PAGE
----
GERMANY: Gold reserves reimpatriate – Expects splash of the euro

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Berlin is bringing home its gold reserves stored in New York, London and Paris faster than scheduled, Germany’s central bank said Thursday.

The move is linked to surging euroskepticism, as new governments in France and Italy may ditch the single currency.

The German Bundesbank has already moved 583 tons of gold out of New York and Paris, planning to have a half of its gold back in Germany by the end of 2017, which is ahead of the 2020 plan.

The rest will be split between the Federal Reserve Bank of New York and the Bank of England.

Why does Germany do that? There are several scenarios:

  1. German public has grown uneasy about keeping the gold abroad
  2. The gold reserves may be needed to back a new Deutsche Mark, should the euro zone break up.
  3. Germany is afraid of Donald Trump (gold reserves in New York)
  4. Germany is afraid of Marie LePen (gold reserves in Paris)

IN a relevant article Reuters writes:

Stashed away at the height of the Cold War in safe havens well out of Moscow’s reach, the 3,378-tonne, 120 billion-euro (102 billion-pound) gold stockpile has become a symbol of Germany’s economic ascent and a guardian of its stability.

But with Europe stumbling from crisis to crisis, the German public has grown uneasy about keeping the gold abroad. Some even argue the world’s second biggest bullion reserve may be needed to back a new deutschmark, should the euro zone break up.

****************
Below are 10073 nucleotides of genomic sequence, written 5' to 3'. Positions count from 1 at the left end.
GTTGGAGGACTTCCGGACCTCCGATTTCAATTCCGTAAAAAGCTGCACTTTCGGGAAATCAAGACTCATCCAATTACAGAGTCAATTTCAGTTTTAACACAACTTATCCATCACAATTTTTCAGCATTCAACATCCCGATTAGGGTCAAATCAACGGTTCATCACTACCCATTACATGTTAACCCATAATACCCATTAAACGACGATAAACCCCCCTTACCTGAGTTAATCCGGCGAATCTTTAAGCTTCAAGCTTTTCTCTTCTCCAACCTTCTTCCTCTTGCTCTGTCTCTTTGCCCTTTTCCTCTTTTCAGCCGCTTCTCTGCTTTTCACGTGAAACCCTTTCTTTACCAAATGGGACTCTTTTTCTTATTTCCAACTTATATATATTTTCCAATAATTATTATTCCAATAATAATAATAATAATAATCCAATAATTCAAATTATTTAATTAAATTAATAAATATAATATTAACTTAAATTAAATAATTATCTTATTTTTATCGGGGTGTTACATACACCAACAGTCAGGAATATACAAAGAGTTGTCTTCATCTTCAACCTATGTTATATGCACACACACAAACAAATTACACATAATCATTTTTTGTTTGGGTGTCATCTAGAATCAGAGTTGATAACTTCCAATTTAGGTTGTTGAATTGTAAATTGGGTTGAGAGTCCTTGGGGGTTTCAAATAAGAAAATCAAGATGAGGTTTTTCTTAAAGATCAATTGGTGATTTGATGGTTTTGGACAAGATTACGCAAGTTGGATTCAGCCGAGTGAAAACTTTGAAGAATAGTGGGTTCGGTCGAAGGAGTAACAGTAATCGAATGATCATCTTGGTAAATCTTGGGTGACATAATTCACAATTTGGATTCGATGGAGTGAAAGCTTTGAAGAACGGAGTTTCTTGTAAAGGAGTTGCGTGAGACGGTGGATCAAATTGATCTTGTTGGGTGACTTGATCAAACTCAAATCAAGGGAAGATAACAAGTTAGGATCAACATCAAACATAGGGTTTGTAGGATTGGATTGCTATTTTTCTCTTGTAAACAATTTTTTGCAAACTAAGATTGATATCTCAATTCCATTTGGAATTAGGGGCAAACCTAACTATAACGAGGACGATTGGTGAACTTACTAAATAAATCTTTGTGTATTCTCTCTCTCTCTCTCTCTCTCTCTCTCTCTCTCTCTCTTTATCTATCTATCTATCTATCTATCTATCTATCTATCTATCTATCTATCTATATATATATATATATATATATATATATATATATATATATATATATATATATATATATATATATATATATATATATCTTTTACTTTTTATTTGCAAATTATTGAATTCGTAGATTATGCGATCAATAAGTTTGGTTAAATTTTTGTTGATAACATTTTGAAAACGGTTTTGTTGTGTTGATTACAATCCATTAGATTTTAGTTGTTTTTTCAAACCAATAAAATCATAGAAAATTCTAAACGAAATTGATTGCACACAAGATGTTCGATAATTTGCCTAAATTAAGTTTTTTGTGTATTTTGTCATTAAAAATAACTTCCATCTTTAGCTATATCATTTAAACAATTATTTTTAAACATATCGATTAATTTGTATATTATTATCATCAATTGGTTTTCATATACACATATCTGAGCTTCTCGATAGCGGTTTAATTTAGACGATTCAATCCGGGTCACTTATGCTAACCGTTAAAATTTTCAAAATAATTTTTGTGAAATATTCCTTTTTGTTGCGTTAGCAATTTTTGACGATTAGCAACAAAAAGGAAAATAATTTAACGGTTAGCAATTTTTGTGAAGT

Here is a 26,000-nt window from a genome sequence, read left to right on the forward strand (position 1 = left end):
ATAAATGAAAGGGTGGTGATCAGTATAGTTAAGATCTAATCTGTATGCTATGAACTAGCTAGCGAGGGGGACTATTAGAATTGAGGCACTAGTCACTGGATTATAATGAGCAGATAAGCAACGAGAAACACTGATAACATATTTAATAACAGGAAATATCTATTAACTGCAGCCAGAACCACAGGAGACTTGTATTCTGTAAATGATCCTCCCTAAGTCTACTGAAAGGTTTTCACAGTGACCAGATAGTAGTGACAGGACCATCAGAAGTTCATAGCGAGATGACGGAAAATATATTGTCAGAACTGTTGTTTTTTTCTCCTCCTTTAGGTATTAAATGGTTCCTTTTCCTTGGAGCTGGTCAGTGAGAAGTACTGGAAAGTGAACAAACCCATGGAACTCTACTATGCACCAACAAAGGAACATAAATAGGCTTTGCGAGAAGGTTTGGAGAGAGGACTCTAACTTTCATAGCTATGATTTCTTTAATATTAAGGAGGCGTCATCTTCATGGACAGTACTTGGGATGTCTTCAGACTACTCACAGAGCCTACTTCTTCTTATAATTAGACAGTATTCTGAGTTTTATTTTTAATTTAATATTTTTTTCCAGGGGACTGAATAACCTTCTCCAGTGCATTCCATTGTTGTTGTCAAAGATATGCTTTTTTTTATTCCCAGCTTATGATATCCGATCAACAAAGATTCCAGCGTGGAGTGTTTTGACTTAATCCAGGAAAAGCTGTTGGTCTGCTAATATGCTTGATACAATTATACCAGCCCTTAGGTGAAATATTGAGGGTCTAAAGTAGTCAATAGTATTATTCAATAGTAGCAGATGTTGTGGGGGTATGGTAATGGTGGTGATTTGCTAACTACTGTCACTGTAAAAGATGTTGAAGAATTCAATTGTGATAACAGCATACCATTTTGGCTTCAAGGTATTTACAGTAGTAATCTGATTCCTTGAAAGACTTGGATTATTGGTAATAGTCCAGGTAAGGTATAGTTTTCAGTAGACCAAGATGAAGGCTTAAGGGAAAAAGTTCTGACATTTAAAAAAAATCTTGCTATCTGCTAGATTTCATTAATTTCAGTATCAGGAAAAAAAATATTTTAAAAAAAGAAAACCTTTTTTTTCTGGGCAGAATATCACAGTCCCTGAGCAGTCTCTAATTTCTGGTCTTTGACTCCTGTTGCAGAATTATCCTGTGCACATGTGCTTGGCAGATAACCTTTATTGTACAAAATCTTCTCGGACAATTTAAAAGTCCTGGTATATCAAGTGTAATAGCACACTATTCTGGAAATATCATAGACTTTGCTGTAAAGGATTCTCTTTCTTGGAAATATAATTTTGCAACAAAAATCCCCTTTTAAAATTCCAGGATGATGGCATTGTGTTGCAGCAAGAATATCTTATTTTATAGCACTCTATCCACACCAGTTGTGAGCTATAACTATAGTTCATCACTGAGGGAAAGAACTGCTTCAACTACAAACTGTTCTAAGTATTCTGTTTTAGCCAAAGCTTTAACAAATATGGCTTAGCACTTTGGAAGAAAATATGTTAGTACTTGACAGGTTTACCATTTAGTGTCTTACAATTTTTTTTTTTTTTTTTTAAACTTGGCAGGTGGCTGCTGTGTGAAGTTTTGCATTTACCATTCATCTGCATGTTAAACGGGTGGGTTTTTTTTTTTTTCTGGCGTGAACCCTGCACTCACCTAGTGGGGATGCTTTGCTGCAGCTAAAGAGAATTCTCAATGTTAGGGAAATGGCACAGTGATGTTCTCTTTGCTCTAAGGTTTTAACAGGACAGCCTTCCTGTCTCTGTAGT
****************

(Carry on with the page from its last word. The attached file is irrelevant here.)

“We have a lot of discussions about (U.S. President Donald) Trump, regarding implications on monetary policy, macroeconomics, etc., but we trust the central bank of the U.S.,” Bundesbank board member Carl-Ludwig Thiele told a news conference.

“Trump has not triggered a discussion about the storage facility in New York,” he said.

With French Presidential candidate Marie Le Pen and Italy’s 5-Star Movement openly campaigning to pull their nations out of the euro, confidence in the common currency appears to be waning.

During the Cold War, 98 percent of Germany’s bullion was stored abroad, and so far the biggest repatriation was in 2000 when the Bundesbank repatriated 931 tons from the Bank of England.

When the relocation is complete, Germany will still have 1,236 tons in New York, 432 tons in London and the rest in Frankfurt. The current repatriation involves moving 300 tons from New York and 374 tons from Paris.

The Bundesbank said it is not worried about keeping gold in England despite Brexit, as London remains a key gold trading market and a safe place.

Germany has the second-largest gold reserves in the world after the US with 3,381 tons.

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